The third type, which I include myself in sometimes, are those who finish tracks, are quite happy with them, DJ them out and give them to friends, but allow them to pile up and not release them. Happily I am not wholly in this category as I do release things occasionally, but the truth is I have many more tracks than come out, and many of which are definitely good enough to release. The problem for me is that fear, especially in releasing an instrumental which I produced alone, with no collaborating producers or vocalists, that in doing so there is nothing to hide behind and people will not just judge my music but they will judge me. Look out for my solo instrumental album Flowers coming soon, ha! I’m making progress in this department.

My friend and collaborator DJ /Rupture, aka Jace Clayton, and I were discussing this on a trip down to Washington D.C. recently to DJ with our singer friend Jahdan Blakkamoore. Talking about a planned new series of digital solo singles by myself on our label Dutty Artz, I explained my fear of releasing my instrumental work as I describe above. Jace gave me an excellent analogy that really helped me to think about this and feel more brave in the face of critics both inside and out. The metaphor that he gave me was that releasing music is like a conversation. You can say something weird, inappropriate or off-key and have an awkward moment, but you can always recover by saying something better, wittier, more charming, more appropriate immediately after, and then continuing in that direction. People will forgive and forget as long as you keep talking. The only thing that you absolutely mustn’t do is fall silent and remain so.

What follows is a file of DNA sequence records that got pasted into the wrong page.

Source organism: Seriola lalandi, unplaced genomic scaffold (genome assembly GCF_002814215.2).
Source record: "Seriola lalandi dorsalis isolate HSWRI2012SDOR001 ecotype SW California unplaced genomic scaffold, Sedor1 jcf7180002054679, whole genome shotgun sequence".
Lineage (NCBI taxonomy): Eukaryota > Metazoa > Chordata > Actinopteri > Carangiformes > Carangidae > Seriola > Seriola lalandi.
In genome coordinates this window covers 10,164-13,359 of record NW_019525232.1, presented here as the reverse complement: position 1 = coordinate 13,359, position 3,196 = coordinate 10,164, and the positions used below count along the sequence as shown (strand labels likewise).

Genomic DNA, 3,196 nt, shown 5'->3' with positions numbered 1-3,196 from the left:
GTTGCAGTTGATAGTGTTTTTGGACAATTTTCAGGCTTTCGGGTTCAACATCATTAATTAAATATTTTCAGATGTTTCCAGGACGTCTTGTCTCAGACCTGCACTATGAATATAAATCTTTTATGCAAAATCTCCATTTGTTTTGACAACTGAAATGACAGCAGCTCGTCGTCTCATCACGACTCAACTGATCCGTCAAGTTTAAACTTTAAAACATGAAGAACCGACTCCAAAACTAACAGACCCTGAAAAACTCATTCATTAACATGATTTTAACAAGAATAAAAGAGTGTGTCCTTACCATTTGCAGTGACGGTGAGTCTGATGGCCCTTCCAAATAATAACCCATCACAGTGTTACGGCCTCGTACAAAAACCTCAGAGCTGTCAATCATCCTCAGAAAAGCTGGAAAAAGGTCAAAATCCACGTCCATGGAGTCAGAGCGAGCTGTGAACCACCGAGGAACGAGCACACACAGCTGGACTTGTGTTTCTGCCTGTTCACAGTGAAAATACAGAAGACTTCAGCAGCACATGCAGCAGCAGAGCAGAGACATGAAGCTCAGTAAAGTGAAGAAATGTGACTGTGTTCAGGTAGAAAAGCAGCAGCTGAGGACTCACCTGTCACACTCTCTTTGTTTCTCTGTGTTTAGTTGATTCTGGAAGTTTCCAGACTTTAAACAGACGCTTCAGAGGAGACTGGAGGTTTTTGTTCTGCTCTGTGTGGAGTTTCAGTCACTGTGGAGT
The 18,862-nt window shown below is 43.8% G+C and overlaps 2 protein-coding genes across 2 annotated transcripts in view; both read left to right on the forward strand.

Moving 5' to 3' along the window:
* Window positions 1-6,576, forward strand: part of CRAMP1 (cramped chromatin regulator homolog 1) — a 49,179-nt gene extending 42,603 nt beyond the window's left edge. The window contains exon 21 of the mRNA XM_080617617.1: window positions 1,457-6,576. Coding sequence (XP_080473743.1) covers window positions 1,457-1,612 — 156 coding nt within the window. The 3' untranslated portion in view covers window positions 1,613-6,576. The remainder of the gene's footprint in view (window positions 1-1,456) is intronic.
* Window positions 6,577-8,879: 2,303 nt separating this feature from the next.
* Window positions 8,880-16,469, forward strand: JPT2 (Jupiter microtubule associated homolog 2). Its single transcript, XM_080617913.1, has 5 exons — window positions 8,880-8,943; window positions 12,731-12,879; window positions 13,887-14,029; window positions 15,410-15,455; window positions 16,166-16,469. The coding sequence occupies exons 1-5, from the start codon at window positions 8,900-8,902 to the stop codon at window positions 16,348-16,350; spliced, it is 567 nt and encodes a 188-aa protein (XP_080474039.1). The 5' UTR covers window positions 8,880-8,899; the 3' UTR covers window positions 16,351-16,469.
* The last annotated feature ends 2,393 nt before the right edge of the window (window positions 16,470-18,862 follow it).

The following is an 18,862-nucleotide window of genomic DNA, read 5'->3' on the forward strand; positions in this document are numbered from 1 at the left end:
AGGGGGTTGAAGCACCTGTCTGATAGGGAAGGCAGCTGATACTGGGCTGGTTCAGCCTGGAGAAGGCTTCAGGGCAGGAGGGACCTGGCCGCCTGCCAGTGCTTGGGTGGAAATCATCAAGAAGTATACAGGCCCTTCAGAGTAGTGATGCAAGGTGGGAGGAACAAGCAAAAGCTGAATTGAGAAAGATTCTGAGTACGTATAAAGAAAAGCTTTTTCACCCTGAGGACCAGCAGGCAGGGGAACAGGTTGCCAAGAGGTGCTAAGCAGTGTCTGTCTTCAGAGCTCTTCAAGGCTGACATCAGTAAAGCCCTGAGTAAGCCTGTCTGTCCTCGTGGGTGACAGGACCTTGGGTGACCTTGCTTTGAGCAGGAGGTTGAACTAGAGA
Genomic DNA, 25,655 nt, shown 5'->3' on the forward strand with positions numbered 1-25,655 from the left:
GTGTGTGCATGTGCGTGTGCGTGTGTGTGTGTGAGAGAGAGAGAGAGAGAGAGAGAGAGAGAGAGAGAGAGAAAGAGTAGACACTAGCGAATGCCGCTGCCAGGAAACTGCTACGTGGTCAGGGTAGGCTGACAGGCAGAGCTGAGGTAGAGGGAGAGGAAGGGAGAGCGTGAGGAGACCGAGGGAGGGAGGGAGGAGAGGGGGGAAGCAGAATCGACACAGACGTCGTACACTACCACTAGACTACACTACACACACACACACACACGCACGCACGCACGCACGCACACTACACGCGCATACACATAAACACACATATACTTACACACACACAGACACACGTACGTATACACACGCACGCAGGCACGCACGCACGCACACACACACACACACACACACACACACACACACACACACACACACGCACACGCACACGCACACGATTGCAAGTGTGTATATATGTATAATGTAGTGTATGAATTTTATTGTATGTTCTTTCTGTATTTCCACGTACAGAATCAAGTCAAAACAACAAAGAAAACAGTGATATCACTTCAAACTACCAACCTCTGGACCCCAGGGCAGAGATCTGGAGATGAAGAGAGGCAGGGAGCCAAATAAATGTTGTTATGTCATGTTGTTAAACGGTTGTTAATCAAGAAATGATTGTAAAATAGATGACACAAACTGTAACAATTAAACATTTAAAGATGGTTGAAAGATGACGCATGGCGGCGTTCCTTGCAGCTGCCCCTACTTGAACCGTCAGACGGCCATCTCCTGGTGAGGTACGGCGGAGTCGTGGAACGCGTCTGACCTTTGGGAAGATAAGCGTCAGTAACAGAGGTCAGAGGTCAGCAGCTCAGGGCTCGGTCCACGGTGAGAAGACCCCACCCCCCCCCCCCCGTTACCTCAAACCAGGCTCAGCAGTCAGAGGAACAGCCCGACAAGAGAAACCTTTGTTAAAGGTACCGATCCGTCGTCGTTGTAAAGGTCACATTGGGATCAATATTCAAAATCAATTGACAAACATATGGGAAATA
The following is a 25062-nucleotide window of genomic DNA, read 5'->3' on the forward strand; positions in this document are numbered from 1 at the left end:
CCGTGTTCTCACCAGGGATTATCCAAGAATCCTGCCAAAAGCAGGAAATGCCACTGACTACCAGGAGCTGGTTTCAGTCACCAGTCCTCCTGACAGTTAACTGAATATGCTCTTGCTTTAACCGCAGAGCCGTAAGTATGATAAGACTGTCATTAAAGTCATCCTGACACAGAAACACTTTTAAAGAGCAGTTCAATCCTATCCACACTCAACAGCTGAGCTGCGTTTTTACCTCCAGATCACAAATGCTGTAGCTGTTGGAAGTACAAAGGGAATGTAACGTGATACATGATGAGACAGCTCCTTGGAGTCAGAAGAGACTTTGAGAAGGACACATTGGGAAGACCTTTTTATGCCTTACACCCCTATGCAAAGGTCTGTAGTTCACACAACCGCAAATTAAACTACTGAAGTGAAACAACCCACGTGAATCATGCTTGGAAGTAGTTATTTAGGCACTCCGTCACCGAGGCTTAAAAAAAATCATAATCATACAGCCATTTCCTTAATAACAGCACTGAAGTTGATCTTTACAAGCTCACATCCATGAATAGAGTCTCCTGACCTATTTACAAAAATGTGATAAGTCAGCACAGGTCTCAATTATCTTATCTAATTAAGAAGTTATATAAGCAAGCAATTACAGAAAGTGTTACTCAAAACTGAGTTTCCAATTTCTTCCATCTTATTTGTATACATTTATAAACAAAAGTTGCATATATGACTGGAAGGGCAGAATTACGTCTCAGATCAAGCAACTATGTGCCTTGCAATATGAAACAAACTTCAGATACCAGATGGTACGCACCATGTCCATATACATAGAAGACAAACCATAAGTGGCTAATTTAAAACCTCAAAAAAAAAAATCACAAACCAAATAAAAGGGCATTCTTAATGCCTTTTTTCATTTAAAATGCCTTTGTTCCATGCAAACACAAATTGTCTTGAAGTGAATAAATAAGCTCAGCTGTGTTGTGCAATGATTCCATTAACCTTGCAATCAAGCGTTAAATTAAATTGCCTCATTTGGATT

About Matt Shadetek

Matt Shadetek is one of New York City’s most exciting producers. His live sets encompass contemporary Dancehall, UK Funky, and Dubstep, all delivered with Shadetek’s unique production voice which bridges the underground-mainstream divide. He’s one of the rare DJs who can rock a crowd with sets composed solely of his own dancefloor bangers and remixes.

Matt’s early love for Hip Hop and Dancehall along with edgy electronic sounds led to his Warp Records debut album Burnerism as part of the duo Team Shadetek. While Matt was living in Berlin and touring Europe, the followup LP Pale Fire was released, featuring the underground hit “Brooklyn Anthem”. The hit song kick-started a dance craze in the Brooklyn reggae scene (leading to over 100 fan videos of kids dancing to it).